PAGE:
The History of Father's Day
There are a few stories about the invention of Father's Day. History's first known Father's Day celebration took place in West Virginia on July 5, 1908. It is said that a woman named Grace Golden Clayton suggested the celebration to honour men killed in a recent explosion in the area.
However, the prevailing story of the day's popularity in the United States lies with a woman named Sonora Smart Dodd. In 1909, Ms. Dodd was listening to a sermon about Mother's Day when she became inspired by her father. William Smart was a veteran of the Civil War, and became a widower when his wife died in childbirth. Mr. Smart took over the care of his six children, raising them by himself on the eastern Washington farm where they lived.
On that day in 1909, Ms. Dodd realized how hard her father must have worked as a single parent of six children, sacrificing many things so she and her siblings could have a good life. She decided that she would hold a Father's Day celebration in Spokane to honour not only her own father, but every father in history.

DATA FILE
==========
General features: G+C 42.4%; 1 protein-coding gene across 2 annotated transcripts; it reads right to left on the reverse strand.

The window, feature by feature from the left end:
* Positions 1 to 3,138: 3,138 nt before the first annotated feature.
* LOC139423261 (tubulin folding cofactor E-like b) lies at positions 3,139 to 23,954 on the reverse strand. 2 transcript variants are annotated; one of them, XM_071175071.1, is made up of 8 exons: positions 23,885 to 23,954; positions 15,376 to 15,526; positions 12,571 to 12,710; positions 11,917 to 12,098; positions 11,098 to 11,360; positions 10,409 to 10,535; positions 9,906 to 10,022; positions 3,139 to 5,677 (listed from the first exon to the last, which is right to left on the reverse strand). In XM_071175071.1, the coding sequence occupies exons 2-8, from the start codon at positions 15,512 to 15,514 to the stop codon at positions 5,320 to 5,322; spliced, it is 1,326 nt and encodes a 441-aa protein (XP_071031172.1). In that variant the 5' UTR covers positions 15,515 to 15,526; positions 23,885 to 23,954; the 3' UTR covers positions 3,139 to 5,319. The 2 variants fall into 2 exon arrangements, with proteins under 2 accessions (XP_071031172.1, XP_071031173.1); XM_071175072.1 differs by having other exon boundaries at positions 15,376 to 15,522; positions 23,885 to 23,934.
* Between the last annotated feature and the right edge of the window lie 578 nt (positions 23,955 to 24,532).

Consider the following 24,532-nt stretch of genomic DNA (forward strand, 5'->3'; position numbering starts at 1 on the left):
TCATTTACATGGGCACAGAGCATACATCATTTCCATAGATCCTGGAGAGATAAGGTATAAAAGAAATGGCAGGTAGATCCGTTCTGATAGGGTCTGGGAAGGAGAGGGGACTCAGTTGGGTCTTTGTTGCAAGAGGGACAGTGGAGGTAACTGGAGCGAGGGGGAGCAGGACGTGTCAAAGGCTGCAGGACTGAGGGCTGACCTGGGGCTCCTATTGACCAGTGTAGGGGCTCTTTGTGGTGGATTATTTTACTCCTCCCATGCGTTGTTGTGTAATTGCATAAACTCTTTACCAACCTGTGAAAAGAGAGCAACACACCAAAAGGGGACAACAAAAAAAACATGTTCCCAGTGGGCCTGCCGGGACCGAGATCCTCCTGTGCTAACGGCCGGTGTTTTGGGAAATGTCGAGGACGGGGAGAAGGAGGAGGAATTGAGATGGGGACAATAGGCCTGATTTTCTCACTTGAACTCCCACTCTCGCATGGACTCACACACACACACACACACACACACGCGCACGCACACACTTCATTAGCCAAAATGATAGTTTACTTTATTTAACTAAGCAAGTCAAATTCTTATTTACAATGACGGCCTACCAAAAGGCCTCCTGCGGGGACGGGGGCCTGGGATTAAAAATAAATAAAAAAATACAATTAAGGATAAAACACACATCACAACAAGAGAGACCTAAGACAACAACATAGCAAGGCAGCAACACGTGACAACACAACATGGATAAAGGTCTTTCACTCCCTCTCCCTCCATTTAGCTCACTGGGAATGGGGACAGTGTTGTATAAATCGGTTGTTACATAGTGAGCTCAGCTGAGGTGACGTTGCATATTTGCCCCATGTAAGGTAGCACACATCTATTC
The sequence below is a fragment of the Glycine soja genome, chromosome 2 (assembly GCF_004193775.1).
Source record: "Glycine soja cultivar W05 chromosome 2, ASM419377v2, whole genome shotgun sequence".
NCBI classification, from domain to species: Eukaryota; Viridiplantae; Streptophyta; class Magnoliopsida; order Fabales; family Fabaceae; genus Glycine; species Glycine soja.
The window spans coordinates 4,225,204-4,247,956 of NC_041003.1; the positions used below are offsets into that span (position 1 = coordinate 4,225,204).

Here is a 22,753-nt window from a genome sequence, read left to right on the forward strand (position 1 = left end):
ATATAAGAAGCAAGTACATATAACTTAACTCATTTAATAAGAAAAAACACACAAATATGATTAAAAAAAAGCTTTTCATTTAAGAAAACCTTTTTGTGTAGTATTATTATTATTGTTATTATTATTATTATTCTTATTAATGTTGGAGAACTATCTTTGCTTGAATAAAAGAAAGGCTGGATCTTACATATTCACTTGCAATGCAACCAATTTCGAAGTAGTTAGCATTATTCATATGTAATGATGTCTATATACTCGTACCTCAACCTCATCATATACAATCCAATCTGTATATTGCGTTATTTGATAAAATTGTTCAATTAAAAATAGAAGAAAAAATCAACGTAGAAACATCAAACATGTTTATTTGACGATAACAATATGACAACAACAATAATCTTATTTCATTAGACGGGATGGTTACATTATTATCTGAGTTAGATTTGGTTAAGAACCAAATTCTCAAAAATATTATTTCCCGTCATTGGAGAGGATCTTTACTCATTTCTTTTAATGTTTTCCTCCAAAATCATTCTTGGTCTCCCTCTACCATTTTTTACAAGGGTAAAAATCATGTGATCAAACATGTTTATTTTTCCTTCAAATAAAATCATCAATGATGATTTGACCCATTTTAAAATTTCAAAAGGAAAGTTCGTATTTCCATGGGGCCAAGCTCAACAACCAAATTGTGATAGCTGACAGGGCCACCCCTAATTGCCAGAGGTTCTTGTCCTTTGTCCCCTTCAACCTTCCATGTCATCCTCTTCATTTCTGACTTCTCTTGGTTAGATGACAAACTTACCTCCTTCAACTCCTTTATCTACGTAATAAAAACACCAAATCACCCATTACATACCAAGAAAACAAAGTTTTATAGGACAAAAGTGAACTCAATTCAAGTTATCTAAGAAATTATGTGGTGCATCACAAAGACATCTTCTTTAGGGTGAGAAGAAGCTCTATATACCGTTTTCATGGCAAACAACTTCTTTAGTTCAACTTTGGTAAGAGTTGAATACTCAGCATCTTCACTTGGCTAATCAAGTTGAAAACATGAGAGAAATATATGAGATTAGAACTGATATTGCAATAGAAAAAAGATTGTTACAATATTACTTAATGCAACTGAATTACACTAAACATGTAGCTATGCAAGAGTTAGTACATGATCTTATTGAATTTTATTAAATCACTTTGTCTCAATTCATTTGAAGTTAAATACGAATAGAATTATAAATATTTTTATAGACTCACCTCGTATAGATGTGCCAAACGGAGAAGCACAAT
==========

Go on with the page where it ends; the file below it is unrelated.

This ceremonial invention slowly grew into a nationwide event. In 1924, President Coolidge offered his support for a national Father's Day holiday. In 1966, President Johnson declared the third Sunday in June to be celebrated as Father's Day. It was President Nixon that made Sonora Smart Dodd's invention a permanent fixture nationwide.
Today, this invention honours fathers around the world. Countries such as Lithuania, Denmark, El Salvador and Guatemala observe Father's Day in June. Dozens of countries celebrate the day on the third Sunday in June specifically, including Mexico, Malta, Ireland, Greece, Hong Kong, Bangladesh and Turkey. In places like Finland, Estonia, Norway and Sweden, Father's Day is celebrated in November. Even these few examples illustrate that Ms. Dodd's invention has taken on a global importance to dads and families.